BMC Veterinary Research 2013, 9:149

Featured review

Creating an equine athlete

Creating an equine athlete

Sebastian McBride and Daniel Mills review the physiological and psychological factors including behavioural modifications that can improve the ability of the performance horse, however, further research is still required to continue improvement of the equine athlete.

BMC Veterinary Research 2012, 8:180

Research in motion

Three-dimensional anatomy of equine incisors

Schrock et al. BMC Veterinary Research 2013, 9:249

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Scope

BMC Veterinary Research is an open access, peer-reviewed journal that considers articles on all aspects of veterinary science and medicine, including the epidemiology, diagnosis, prevention and treatment of medical conditions of domestic, companion, farm and wild animals, as well as the biomedical processes that underlie their health.

BMC Veterinary Research is part of the BMC series which publishes subject-specific journals focused on the needs of individual research communities across all areas of biology and medicine. We offer an efficient, fair and friendly peer review service, and are committed to publishing all sound science, provided that there is some advance in knowledge presented by the work.

BMC series - open, inclusive and trusted.

Call for papers - Schmallenberg Virus Research

BMC Veterinary Research is currently accepting submissions to a thematic issue entitled 'Advances in Schmallenberg Virus Research’ looking at all aspects of this disease and its effects on livestock. Please see the call for papers information page for more details and how to submit.

Section Editor's profile

Patrick Boerlin is currently associate Professor in the Department of Pathobiology at the University of Guelph, Canada.


Dr Boerlin's research activities focus on the molecular epidemiology of bacterial pathogens of animals and of zoonotic agents. In recent years his research focus has been mainly on E. coli and Salmonella from animals, humans, and the environment, but also on some specific Gram-positive pathogens of animals such as Clostridium perfringens and Enterococcus cecorum. A particular emphasis in his laboratory's activities is on antimicrobial resistance and its transfer between bacteria of different origins and ecological compartments.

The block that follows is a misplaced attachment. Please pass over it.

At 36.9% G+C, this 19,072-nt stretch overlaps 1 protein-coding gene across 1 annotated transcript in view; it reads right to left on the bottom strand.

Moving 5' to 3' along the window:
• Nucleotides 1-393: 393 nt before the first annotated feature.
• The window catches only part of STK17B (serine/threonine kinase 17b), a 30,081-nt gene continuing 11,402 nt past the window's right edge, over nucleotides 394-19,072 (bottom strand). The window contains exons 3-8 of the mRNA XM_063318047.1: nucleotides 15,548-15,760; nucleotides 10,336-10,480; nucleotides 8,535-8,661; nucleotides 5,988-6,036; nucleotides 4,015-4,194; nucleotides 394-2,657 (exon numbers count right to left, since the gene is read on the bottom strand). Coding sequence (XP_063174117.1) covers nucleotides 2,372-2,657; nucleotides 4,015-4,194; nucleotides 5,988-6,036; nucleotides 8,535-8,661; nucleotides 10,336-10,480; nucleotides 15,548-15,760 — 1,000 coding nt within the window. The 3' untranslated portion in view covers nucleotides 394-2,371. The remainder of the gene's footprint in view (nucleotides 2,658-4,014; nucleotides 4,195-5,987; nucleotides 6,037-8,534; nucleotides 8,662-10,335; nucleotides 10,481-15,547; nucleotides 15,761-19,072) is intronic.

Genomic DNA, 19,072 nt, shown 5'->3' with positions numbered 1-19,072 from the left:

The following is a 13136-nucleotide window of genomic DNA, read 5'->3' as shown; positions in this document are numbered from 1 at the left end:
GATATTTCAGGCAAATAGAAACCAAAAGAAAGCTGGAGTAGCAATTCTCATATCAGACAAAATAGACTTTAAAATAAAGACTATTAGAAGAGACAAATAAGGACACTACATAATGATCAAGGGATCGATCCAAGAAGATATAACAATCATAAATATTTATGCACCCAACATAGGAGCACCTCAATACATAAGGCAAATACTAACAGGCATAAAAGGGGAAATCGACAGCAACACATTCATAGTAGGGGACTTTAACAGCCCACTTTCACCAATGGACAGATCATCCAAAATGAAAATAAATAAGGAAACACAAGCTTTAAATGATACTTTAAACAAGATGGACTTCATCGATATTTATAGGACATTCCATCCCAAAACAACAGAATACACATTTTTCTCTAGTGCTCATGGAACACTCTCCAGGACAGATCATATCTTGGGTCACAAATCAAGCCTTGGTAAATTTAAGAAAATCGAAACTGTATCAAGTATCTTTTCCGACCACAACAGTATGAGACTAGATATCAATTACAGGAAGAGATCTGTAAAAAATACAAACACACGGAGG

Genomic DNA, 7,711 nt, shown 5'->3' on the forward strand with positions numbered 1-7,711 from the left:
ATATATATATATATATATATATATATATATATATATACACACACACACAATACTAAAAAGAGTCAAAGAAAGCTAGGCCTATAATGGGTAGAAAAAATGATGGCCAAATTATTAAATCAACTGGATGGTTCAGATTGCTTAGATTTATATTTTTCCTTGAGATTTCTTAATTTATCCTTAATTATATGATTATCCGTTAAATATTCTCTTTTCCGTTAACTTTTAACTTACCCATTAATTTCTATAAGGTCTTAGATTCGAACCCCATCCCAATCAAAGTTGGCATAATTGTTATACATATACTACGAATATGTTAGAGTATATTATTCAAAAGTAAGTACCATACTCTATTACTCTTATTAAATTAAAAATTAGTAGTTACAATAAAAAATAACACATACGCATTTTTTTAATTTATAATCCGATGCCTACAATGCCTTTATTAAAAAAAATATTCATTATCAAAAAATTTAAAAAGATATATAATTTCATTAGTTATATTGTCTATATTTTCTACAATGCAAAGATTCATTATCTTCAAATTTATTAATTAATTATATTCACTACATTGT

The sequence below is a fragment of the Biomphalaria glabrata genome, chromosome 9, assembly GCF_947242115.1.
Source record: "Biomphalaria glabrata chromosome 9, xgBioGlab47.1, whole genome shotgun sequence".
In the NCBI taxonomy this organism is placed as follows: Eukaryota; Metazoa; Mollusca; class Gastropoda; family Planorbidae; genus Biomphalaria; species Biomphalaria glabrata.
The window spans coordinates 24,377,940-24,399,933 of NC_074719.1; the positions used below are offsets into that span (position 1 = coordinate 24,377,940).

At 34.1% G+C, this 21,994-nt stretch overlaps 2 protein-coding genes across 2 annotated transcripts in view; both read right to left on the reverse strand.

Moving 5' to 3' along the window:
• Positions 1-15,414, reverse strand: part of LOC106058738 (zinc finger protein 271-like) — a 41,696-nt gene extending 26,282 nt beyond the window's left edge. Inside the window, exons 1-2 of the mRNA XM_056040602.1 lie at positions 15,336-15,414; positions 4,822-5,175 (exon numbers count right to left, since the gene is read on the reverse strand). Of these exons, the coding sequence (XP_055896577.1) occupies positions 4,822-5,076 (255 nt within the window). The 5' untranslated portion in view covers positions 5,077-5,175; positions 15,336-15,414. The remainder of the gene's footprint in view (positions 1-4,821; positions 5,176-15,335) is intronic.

“Few veterinary journals are freely available to the animal health professions. This essentially limits first hand access to peer-reviewed scientific information in this field to the few who can enjoy costly institutional subscriptions. With its high impact factor in the field of veterinary science, its broad scope, and high quality standards, BMC Veterinary Research is well posed to help fill this gap, and to become a leading journal and important open source of information for people in animal health professions in general. It is also our hope, that, through its open access platform, BMC Veterinary Research can help make the specialized knowledge of veterinary research more widely available to the scientific community at large, thus anchoring it better in the global context of health and biological sciences in general.”

Latest supplements

Volume 10 Suppl 1 (7 July 2014)

Selected articles from the Eleventh International Equine Colic Research Symposium

Proceedings
Dublin, Ireland. 7-10 July 2014

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ISSN: 1746-6148